The small needles of the cedar branch had attached to Rune’s jacket like epoxy. He tugged in frustration, loosening snow from higher branches, a spray of white powder hitting his face. But when he wiped his eyes clear, he saw the branch had partially dislodged. He tugged again, more slowly, changing directions with each motion, finally discovering that down and to his left seemed the most effective.
“Is this how it’s going to be?” The odds of anyone being within earshot of him in this dark forest, on this frigid night, were remote, his isolation freeing him to speak with loud defiance. “You WANT it to be like this?” tug tug. “This make you HAPPY!” He felt the branch loose more of its grip, tugged harder. “Think I DESERVE this?” Now only a few needles remained attached, the branch now bent sharply back towards the tree as if it were pulling away, wanting to be free of him.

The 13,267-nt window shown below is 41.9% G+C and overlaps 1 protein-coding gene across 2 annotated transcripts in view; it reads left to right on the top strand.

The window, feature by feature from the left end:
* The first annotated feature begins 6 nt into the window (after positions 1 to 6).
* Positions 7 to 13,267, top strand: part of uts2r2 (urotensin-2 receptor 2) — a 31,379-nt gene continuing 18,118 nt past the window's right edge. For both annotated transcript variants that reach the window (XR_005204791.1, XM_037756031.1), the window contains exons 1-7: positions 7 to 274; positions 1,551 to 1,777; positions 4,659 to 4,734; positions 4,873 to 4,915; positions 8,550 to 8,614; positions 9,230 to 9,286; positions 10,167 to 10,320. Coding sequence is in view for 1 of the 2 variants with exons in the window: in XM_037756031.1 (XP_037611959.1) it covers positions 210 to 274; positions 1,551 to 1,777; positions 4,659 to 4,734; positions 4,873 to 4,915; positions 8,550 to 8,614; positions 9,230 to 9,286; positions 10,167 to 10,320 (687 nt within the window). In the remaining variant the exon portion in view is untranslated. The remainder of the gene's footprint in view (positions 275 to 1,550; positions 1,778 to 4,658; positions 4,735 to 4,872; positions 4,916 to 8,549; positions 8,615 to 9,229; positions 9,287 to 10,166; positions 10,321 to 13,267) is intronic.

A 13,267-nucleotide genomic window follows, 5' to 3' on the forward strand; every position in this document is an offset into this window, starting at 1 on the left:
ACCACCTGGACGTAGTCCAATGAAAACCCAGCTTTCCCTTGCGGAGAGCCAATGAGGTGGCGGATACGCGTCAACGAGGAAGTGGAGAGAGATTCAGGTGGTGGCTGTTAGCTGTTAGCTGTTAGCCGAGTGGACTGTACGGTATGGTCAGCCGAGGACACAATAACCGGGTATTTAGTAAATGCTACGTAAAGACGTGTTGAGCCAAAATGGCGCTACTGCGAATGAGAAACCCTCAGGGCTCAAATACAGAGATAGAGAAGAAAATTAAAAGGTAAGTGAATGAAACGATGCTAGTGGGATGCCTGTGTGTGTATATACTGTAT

A rush of angered satisfaction welled in him, but before he acted on his impulse to tug his arm violently free, an image of his parents came to his mind, looking at the tattered threading of his jacket. Hugh, what happened? His mother would understand, would use her limited domestic skills and mend the tear herself, would help him hide the damage from her father. But if the tear was too great to repair, or hide . . .
He looked down at his jacket sleeve. In the soft moonlight filtered through the overhead branches, he could see some popped seams. But no tears. He looked down at the remaining attached needles — they were in there pretty firmly, but there was only a few, he felt confident he could work them out with his fingers. Blowing air onto his bare left hand to keep it warm, he removed the remaining needles, the branch suddenly releasing and flying back, up and away into the black, swish.
Rune sighed, spun his body to the left, began walking down again, careful even more than before to stay among the deciduous trees, stay clear of the evergreens.